Business news from the Fredericksburg region.
Complex gives UMW students a choice
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BY LIANA BAYNE
Eagle Landing, the housing complex owned by the University of Mary Washington Foundation, is entering its third year of providing housing for students.
Instead of taking a lot of business away from area apartment and housing complexes, though, Eagle Landing’s opening is mainly giving UMW options for on-campus housing while traditional residence halls receive a facelift.
The complex, located just across U.S. 1 from the campus, is not the only thing booming. Eagle Village, the retail section of the development, is also seeing strong business.
Jeff Rountree, the chief executive officer of the UMW Foundation, which owns Eagle Village and Eagle Landing, said he thinks the entire development has been a “smash hit.”
Chris Porter, director of residence life and commuter student services, is responsible for helping UMW students who live off campus feel more included in the on-campus community.
She said the university requires freshmen and sophomores to live on-campus and guarantees housing spots on-campus to any juniors or seniors who want them.
UMW owns two apartment-style residence halls that aren’t technically on-campus: Eagle Landing, and UMW Apartments, formerly known as Marye’s Heights.
Porter said many sophomores choose to live in Eagle Landing, where the room arrangements are more like suites. She said mainly juniors and seniors choose to live at UMW Apartments, which are traditional apartment buildings.
At many larger universities like Virginia Tech or James Madison University, freshmen are required to live 0n-campus and have the option to move off-campus during their final three years of school.
Moving off-campus can become a necessity at schools like Tech, where there are about 9,000 on-campus housing spots and about 23,000 undergraduate students each year.
That’s not the case at UMW.
Porter said there are about 3,000 on-campus housing spots. This year, according to UMW’s admissions website, there are 4,464 undergraduates.
Upperclassmen are encouraged not to move off-campus partially because having them on campus gives “a more collegiate feel to the campus,” Porter said, “not just first-year students living here.”
Porter said upperclassmen “migrate” to the UMW Apartments. The school acquired UMW Apartments in 1999.
About 340 people can live there while about 620 can live at Eagle Landing, Porter said.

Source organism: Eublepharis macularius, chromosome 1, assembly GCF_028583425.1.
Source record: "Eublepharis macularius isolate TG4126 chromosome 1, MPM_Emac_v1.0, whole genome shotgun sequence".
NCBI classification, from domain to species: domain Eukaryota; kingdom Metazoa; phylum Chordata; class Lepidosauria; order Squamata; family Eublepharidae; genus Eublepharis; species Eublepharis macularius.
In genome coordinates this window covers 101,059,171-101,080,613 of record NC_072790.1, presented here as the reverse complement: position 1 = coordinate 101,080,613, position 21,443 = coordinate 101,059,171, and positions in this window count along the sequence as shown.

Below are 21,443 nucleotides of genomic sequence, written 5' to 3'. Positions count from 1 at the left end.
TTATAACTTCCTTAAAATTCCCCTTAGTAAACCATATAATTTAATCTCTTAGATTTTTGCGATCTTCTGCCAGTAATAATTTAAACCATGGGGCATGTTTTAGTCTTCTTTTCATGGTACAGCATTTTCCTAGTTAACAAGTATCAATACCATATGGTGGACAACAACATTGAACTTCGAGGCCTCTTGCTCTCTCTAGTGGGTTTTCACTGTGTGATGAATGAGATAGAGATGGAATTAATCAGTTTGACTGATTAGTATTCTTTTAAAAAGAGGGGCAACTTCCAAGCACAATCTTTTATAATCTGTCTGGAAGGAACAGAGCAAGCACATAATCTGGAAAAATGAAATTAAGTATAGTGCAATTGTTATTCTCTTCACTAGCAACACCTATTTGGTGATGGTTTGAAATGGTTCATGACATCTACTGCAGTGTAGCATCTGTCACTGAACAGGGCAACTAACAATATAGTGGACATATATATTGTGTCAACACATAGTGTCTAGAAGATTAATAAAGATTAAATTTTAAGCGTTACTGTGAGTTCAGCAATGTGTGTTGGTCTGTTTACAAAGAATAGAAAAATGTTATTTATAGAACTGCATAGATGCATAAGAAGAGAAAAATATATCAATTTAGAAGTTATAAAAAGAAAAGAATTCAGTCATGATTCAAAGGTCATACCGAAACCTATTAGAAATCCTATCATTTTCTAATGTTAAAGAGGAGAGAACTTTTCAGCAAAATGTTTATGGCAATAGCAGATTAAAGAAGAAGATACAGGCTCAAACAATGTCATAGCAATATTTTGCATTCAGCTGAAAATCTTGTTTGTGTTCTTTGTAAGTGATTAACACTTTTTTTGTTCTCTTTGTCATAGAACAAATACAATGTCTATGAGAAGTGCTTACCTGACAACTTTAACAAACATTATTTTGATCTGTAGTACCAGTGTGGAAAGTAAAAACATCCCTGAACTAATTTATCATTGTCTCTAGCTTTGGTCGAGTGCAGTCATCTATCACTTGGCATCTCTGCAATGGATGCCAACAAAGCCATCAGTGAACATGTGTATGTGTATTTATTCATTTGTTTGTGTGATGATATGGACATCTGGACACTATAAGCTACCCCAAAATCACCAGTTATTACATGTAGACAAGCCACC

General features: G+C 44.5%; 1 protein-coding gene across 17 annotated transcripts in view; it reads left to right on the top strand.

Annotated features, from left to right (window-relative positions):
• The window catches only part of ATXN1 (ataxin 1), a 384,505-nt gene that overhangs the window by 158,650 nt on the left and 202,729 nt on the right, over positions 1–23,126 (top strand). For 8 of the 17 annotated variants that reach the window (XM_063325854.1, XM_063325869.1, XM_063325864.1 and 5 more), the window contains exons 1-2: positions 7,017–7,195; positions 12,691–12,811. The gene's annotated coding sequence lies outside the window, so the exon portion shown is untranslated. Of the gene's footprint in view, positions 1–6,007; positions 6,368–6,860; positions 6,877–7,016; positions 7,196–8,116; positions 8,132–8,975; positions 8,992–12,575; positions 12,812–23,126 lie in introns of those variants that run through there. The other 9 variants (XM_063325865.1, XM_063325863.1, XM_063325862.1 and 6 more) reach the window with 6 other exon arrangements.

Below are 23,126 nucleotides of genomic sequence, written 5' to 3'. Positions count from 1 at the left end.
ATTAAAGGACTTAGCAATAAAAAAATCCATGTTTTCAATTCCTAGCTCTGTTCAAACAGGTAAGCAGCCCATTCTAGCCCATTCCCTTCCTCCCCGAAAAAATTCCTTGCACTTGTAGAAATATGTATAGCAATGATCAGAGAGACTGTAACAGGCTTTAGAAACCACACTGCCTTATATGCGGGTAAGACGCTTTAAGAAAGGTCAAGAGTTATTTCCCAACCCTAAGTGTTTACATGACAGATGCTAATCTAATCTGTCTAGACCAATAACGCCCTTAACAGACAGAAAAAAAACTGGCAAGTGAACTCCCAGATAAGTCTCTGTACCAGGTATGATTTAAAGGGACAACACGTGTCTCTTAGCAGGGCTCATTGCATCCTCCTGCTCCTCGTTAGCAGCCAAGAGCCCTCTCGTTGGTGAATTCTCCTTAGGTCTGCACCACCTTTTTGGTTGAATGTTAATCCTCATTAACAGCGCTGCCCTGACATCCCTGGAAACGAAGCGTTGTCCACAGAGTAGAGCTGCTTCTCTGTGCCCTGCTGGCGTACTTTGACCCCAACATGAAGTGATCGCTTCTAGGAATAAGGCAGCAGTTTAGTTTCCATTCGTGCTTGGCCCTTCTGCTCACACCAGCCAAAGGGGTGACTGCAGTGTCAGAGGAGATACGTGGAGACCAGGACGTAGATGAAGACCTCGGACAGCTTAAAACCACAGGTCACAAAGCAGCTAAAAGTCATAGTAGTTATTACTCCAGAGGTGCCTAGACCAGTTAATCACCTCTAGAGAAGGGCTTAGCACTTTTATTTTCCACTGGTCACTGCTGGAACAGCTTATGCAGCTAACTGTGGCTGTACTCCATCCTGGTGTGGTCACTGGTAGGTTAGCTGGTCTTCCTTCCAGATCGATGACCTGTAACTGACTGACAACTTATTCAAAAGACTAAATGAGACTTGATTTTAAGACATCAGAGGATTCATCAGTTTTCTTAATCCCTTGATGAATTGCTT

Drema Khraibani, the president of the Commuter Student Association at UMW and a senior, said that while there are varying reasons for students to choose to live off-campus, she thinks commuter students still have an economic impact on the Fredericksburg area.
Khraibani has been a commuter student since the beginning of her freshman year. She lived at home with her family in Fairfax for the first three years. Her family recently moved to Dumfries.
Khraibani said between buying gas, eating out instead of at an on-campus dining hall and shopping in Central Park, she thinks she spends more money in Fredericksburg than she would have if she’d lived on campus.
“If I had lived on campus, I wouldn’t have used a car as much. Maybe I wouldn’t even have had a car,” she said.
“I’ve had the ability to move around. I know I put money into the Fredericksburg economic system.”
Khraibani said she enjoys living with her family, but she knows friends who like the UMW Apartments, too.
“The apartments are a great area, many of my friends are loving it. It’s kind of helping lead up to real life if they can’t or don’t want to live on their own yet,” she said.
But she said she thinks the Eagle Landing suites are too costly for some.
“Some on-campus students would love to live there,” she said.
Rountree said the retail portion of the development was going also experiencing success.
He said 94 percent of the 36,000-square-foot Executive Offices at Eagle Village are leased, while 88 percent of Eagle Village retail space is occupied by leasers.
“We wanted to attract tenants that would be attractive to the community as well as students,” Rountree said. “That’s going along well.”
He said the newest addition to the shopping center would be a 93-room, 66,000-square-foot Hyatt Hotel, which is expected to be completed in 13 to 14 months.
“They’re doing well and coming on strong,” he said.
Rountree said he feels it is positive that no businesses in Eagle Village have gone out of business in the past three years.
“Overall, the occupancy rate is very high,” Rountree said. “The new businesses have been well-received and there’s a lot going on here.”
Liana Bayne: 540/374-5444